Replacing metal parts with plastic components has been a trend in the automotive space for many years, but today, molders and brand owners can push the envelope to parts that haven’t historically seemed viable for plastics conversion thanks to:
- material enhancements
- value chain collaboration
- simulation improvements
- streamlined designs
For example, advances in thermoplastics have made it possible for turbocharging to power smaller engines that offer a more balanced approach to fuel efficiency. Innovations like this will drive creativity and cultivate a more sustainable automotive platform for the future.
Industry 4.0 Helps PE Providers Parse Operational Data
The fourth industrial revolution, or Industry 4.0, focuses on using IoT and cyber-physical systems to gather and analyze information with the purpose of making data-backed decisions that improve operational efficiency and predict potential issues before they halt production.
In the plastics industry, leveraging Industry 4.0 for intelligent material selection and advanced part design could allow the commodity polymers market to grow due to the increased use in more technical applications.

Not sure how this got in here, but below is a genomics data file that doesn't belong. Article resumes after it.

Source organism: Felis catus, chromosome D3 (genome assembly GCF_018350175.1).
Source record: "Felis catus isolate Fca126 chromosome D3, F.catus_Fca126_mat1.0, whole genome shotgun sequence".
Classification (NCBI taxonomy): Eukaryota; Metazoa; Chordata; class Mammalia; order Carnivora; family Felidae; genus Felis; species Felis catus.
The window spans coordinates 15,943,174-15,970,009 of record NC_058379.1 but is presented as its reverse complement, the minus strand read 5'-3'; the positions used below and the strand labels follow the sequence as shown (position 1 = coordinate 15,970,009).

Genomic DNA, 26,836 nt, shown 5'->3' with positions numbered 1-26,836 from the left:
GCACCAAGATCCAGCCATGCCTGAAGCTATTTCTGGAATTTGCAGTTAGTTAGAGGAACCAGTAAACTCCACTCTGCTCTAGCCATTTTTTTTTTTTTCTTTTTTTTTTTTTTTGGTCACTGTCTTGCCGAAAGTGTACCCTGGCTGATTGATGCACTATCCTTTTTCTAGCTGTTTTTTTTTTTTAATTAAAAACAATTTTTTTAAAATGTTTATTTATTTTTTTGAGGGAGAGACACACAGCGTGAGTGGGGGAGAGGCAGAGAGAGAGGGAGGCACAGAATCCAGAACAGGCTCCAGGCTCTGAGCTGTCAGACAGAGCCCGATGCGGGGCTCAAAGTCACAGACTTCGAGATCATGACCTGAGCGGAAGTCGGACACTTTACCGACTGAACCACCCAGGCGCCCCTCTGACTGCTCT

For example, using a system that can collect large amounts of data, collate that data, and provide guidance toward this objective would allow for more profitable and efficient go-to-market operations. That’s one reason many large companies, including Shell, are implementing Supervisory Control and Data Acquisition (SCADA) programs to unify data from PLCs and generate visualizations.
Shell Polymers is also capitalizing on Industry 4.0 manufacturing technologies in its application hall with injection molds that use in-mold sensors and allow us to better understand our processes by specifically identifying the causes of issues seen in our lab and from our customers.
Injection Molding Complex Parts Requires Creativity